血小板數值高減少了卵巢癌存活


  【24drs.com】根據發表於2月16日新英格蘭醫學期刊的研究,三分之一的卵巢癌婦女有血小板增多症,也就是血小板數偏高,因此,疾病特定存活率降低的風險增加。
  
  德州大學安德森癌症中心Anil Sood醫師在新聞稿中表示,我們知道卵巢癌病患的血小板數值通常顯著升高,但是我們不清楚何以發生,也不暸解相關性與病程。
  
  Sood醫師等人在美國的4個學院中心、對619名卵巢癌病患進行了前瞻研究,發現192人(31%)患有血小板增多症。
  
  這些血小板增多婦女,存活中位數為2.62年;如果是血小板計數正常者,則是4.65年(P< .001)。納入年紀、疾病分期、腫瘤等級和類型、手術減少腫瘤範圍等因素的多變項分析發現,血小板增多症仍然是存活不佳的獨立預測因子(P< .001)。
  
  Sood醫師表示,血小板的功能可能是腫瘤的能量來源,提供生長因子給腫瘤。「血小板是癌症生長和轉移的關鍵因素」這個觀念是「經年累月累積下來的」,提出實質腫瘤病患的血小板增多症的第一篇臨床觀察可追溯到100年前。
  
  作者們寫道,不過,血小板值這麼高的機轉和生物學重要性還未被充分暸解。
  
  受到這些臨床發現的啟發,研究團隊進行了動物實驗,分析血小板增多症的生物學原因。
  
  老鼠研究中,研究者發現,卵巢癌產生了發炎性的細胞激素、介白素-6(IL)-6,刺激促血小板生成素產生,使得血小板數飆升,並顯著刺激腫瘤生長。
  
  臨床前研究的這些結果,促使研究者結論指出,附腫瘤性血小板增多症在癌症病程中,可能不只是單純的偶然現象,而可能是病程的促成因子。
  
  臨床前研究最後促成了18個病患使用抗IL-6製劑的臨床試驗,也登載於這篇報告。
  
  這個1/2期研究是在英國倫敦大學Barts癌症研究中心進行,發現使用IL-6抗體、siltuximab治療,每2週1次、為期12週,血小板數量顯著且持續降低(P= .009)。
  
  整體的發現使研究者提出「對卵巢癌直接進行抗血小板策略」這個假設。(Siltuximab不符合這種策略。)
  
  他們寫道,附腫瘤性血小板增多症預示著不良的臨床結果,針對此使用直接的抗血小板策略,有可能作為人類的一種有價值的治療方法。
  
  這個方法已經有先例可循,例如,診斷大腸直腸癌之後每天使用阿斯匹靈可降低癌症特定死亡率和整體死亡率。
  
  此外,許多前瞻臨床試驗顯示,低分子量肝素改善了多種癌症病患的存活,而這好處和預防因為抗凝集性引起的血管栓塞併發症無關。
  
  這意味著醫師應使用阿斯匹靈等抗血小板藥物治療卵巢癌病患嗎?未參與這篇研究的專家表示,不是的。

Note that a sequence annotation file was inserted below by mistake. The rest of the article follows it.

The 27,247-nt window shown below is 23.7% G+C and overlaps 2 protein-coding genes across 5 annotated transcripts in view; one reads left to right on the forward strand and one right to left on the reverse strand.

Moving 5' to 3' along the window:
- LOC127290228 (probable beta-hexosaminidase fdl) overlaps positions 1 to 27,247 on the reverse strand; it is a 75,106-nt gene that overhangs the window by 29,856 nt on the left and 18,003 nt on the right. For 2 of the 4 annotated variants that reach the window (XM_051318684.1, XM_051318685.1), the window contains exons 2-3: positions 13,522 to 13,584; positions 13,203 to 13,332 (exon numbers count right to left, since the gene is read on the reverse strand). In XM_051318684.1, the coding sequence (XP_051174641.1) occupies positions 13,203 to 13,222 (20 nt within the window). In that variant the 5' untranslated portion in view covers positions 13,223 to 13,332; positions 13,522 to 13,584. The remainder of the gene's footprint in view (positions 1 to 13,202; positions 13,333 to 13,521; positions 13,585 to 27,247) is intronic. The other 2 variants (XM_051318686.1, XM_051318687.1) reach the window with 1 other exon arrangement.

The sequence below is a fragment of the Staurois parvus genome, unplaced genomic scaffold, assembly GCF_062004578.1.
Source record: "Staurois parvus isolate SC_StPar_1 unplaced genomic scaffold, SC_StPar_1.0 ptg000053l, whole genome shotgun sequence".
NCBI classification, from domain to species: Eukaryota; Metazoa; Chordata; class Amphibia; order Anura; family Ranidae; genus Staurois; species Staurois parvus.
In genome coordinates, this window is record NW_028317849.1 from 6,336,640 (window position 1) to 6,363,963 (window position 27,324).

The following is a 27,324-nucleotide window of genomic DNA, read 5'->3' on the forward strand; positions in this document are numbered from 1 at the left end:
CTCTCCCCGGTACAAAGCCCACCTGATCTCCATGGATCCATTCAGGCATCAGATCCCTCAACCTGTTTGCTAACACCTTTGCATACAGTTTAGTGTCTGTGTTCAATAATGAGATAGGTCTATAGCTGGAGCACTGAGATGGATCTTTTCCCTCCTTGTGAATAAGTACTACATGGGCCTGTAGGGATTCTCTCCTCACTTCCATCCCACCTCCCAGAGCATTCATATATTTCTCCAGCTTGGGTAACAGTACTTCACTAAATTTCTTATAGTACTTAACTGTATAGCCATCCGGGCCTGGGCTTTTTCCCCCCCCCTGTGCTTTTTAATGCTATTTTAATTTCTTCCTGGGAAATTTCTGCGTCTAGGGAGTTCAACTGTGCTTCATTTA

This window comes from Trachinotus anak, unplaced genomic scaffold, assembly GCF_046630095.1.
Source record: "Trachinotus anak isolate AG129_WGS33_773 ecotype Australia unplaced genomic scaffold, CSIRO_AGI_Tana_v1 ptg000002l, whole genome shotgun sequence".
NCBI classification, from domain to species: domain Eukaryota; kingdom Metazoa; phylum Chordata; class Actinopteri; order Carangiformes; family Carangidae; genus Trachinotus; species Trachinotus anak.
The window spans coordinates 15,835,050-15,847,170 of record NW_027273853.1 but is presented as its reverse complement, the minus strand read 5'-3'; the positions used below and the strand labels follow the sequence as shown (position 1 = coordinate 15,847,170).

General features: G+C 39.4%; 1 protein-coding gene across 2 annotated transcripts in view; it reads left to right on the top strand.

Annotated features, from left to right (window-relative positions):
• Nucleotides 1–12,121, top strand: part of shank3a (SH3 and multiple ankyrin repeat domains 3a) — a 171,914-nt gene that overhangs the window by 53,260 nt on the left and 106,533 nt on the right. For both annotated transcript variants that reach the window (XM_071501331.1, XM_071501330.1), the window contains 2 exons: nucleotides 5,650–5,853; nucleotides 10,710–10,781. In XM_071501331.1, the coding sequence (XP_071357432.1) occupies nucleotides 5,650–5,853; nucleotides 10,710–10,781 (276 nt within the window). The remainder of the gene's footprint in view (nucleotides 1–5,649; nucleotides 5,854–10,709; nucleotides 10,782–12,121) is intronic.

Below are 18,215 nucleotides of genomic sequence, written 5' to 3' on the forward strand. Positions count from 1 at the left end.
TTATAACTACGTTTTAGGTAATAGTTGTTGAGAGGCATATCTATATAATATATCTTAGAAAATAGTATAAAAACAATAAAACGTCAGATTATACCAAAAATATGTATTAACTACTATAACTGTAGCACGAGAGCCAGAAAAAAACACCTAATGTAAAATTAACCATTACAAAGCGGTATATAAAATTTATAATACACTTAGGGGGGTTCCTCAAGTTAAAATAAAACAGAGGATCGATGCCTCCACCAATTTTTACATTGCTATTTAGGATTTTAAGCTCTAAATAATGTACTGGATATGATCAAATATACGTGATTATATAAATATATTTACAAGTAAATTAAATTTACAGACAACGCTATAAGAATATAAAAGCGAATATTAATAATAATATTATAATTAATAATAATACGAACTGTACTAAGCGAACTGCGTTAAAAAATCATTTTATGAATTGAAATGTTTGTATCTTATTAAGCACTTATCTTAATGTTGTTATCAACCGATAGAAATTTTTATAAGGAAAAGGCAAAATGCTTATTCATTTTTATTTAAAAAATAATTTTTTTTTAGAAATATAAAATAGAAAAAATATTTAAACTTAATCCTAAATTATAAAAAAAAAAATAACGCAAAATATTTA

賓州費城美國癌症治療中心的Maurie Markman醫師表示,加入抗血小板治療是有危險的,因為標準化療會引起血小板減少症,抗血小板治療會導致出血併發症;需要仔細地研究設計並進行臨床試驗來探索這個觀念。
  
  不過,研究作者之一認為,這篇研究結果有即時性的臨床應用。
  
  同樣來自安德森癌症中心的Rebecca Stone醫師表示,血小板值可作為卵巢癌和其他癌症的生物標記,如果你發現高血小板缺少性發炎或缺鐵,一定要做癌症篩檢。
  
  這篇研究中,血小板增多症定義為血小板數量超過450,000/mL3,192名血小板增加症婦女中,只有一部份(2%)有缺鐵或非癌症性發炎,這些是血小板值增加的共通原因,因此,血小板增多症顯然與卵巢癌有關。
  
  作者們表示,和血小板值正常者相比,除了存活比較不佳,血小板增多症病患更可能發生末期疾病、血管栓塞併發症、術前的癌症抗原125值較高。血小板增多症婦女疾病惡化期間的中位數也顯著比血小板正常者更短。
  
  資料來源:http://www.24drs.com/professional/list/content.asp?x_idno=6737&x_classno=0&x_chkdelpoint=Y
  

High Platelet Counts Shorten Ovarian Cancer Survival

By Nick Mulcahy
Medscape Medical News

February 16, 2012 — One in 3 women with ovarian cancer have thrombocytosis, or high platelet counts, and are consequently at a significantly increased risk for reduced disease-specific survival, according to research published in the February 16 issue of the New England Journal of Medicine.

"We've long known that ovarian cancer patients often have markedly increased platelet counts, but we haven't known why this happens or understood its relevance, if any, to disease progression," said senior author Anil Sood, MD, from the University of Texas M.D. Anderson Cancer Center in Houston, in a press statement.

In a prospective study of 619 consecutive ovarian cancer patients conducted at 4 academic centers in the United States, Dr. Sood and colleagues found that 192 (31%) had thrombocytosis.